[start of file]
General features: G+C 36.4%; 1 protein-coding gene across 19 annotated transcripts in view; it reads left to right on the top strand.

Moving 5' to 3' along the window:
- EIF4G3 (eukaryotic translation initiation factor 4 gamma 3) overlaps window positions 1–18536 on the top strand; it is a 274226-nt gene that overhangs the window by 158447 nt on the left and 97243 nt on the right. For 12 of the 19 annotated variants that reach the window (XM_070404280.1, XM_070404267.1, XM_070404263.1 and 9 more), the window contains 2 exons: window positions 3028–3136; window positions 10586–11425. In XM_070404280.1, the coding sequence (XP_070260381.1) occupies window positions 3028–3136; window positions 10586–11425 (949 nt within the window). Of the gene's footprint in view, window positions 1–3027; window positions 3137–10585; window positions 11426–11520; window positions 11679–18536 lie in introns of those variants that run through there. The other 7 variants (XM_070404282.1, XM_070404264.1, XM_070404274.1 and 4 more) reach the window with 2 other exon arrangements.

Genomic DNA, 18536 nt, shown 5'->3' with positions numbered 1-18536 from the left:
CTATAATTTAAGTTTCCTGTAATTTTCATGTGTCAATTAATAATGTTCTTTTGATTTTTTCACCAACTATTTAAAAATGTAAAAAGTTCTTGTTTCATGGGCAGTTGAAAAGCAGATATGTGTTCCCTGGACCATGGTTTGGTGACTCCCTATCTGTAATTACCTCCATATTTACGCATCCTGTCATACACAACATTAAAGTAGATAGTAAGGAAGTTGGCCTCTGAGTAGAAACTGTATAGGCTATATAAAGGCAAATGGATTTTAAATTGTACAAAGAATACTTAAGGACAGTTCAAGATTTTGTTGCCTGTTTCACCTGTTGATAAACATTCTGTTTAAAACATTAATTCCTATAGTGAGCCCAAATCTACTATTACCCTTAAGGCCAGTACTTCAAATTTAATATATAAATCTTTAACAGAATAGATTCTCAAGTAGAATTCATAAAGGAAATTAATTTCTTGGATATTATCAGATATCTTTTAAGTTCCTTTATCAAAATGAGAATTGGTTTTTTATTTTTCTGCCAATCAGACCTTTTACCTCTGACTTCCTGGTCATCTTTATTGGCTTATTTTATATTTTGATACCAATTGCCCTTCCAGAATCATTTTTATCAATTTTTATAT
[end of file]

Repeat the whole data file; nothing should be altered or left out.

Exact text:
General features: G+C 36.4%; 1 protein-coding gene across 19 annotated transcripts in view; it reads left to right on the top strand.

Moving 5' to 3' along the window:
- EIF4G3 (eukaryotic translation initiation factor 4 gamma 3) overlaps window positions 1–18536 on the top strand; it is a 274226-nt gene that overhangs the window by 158447 nt on the left and 97243 nt on the right. For 12 of the 19 annotated variants that reach the window (XM_070404280.1, XM_070404267.1, XM_070404263.1 and 9 more), the window contains 2 exons: window positions 3028–3136; window positions 10586–11425. In XM_070404280.1, the coding sequence (XP_070260381.1) occupies window positions 3028–3136; window positions 10586–11425 (949 nt within the window). Of the gene's footprint in view, window positions 1–3027; window positions 3137–10585; window positions 11426–11520; window positions 11679–18536 lie in introns of those variants that run through there. The other 7 variants (XM_070404282.1, XM_070404264.1, XM_070404274.1 and 4 more) reach the window with 2 other exon arrangements.

Genomic DNA, 18536 nt, shown 5'->3' with positions numbered 1-18536 from the left:
CTATAATTTAAGTTTCCTGTAATTTTCATGTGTCAATTAATAATGTTCTTTTGATTTTTTCACCAACTATTTAAAAATGTAAAAAGTTCTTGTTTCATGGGCAGTTGAAAAGCAGATATGTGTTCCCTGGACCATGGTTTGGTGACTCCCTATCTGTAATTACCTCCATATTTACGCATCCTGTCATACACAACATTAAAGTAGATAGTAAGGAAGTTGGCCTCTGAGTAGAAACTGTATAGGCTATATAAAGGCAAATGGATTTTAAATTGTACAAAGAATACTTAAGGACAGTTCAAGATTTTGTTGCCTGTTTCACCTGTTGATAAACATTCTGTTTAAAACATTAATTCCTATAGTGAGCCCAAATCTACTATTACCCTTAAGGCCAGTACTTCAAATTTAATATATAAATCTTTAACAGAATAGATTCTCAAGTAGAATTCATAAAGGAAATTAATTTCTTGGATATTATCAGATATCTTTTAAGTTCCTTTATCAAAATGAGAATTGGTTTTTTATTTTTCTGCCAATCAGACCTTTTACCTCTGACTTCCTGGTCATCTTTATTGGCTTATTTTATATTTTGATACCAATTGCCCTTCCAGAATCATTTTTATCAATTTTTATAT